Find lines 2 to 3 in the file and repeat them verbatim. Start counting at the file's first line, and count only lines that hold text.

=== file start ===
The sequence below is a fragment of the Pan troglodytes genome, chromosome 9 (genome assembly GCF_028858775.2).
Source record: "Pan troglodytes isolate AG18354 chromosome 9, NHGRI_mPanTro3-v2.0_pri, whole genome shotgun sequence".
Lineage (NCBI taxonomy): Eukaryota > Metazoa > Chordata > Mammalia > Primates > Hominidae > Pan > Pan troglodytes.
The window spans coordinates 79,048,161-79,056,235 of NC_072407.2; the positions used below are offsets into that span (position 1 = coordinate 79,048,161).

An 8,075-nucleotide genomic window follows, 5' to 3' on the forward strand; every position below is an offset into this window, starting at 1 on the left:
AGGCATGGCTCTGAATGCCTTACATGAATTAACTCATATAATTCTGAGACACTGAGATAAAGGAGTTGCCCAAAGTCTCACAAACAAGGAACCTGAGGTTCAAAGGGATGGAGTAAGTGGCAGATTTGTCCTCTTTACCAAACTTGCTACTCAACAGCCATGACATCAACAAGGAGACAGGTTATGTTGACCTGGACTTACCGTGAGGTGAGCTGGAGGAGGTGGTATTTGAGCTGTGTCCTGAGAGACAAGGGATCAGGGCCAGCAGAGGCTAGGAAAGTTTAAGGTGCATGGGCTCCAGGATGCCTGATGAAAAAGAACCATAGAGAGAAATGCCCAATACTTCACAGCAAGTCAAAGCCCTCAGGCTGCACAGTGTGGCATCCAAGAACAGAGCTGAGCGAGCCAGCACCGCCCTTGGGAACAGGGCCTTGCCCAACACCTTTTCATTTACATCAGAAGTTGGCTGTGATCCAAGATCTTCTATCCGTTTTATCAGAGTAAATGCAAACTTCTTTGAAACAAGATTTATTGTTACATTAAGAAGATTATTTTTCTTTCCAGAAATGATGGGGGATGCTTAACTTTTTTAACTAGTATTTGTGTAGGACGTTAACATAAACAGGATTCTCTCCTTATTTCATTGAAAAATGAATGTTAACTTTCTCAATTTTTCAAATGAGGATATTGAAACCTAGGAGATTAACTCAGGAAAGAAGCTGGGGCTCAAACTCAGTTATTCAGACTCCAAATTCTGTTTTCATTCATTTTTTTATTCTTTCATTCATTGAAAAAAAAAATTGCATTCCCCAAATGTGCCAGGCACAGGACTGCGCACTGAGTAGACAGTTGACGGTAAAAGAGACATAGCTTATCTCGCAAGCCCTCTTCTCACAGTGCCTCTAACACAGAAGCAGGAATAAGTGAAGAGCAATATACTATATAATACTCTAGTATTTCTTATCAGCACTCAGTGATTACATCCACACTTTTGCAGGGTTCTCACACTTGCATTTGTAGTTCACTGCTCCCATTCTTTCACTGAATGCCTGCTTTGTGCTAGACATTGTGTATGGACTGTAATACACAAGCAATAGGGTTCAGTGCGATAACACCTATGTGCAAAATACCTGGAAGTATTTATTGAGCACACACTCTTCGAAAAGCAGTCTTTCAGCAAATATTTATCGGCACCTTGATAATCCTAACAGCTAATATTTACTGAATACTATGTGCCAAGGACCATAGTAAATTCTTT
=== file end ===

Source record: "Pan troglodytes isolate AG18354 chromosome 9, NHGRI_mPanTro3-v2.0_pri, whole genome shotgun sequence".
Lineage (NCBI taxonomy): Eukaryota > Metazoa > Chordata > Mammalia > Primates > Hominidae > Pan > Pan troglodytes.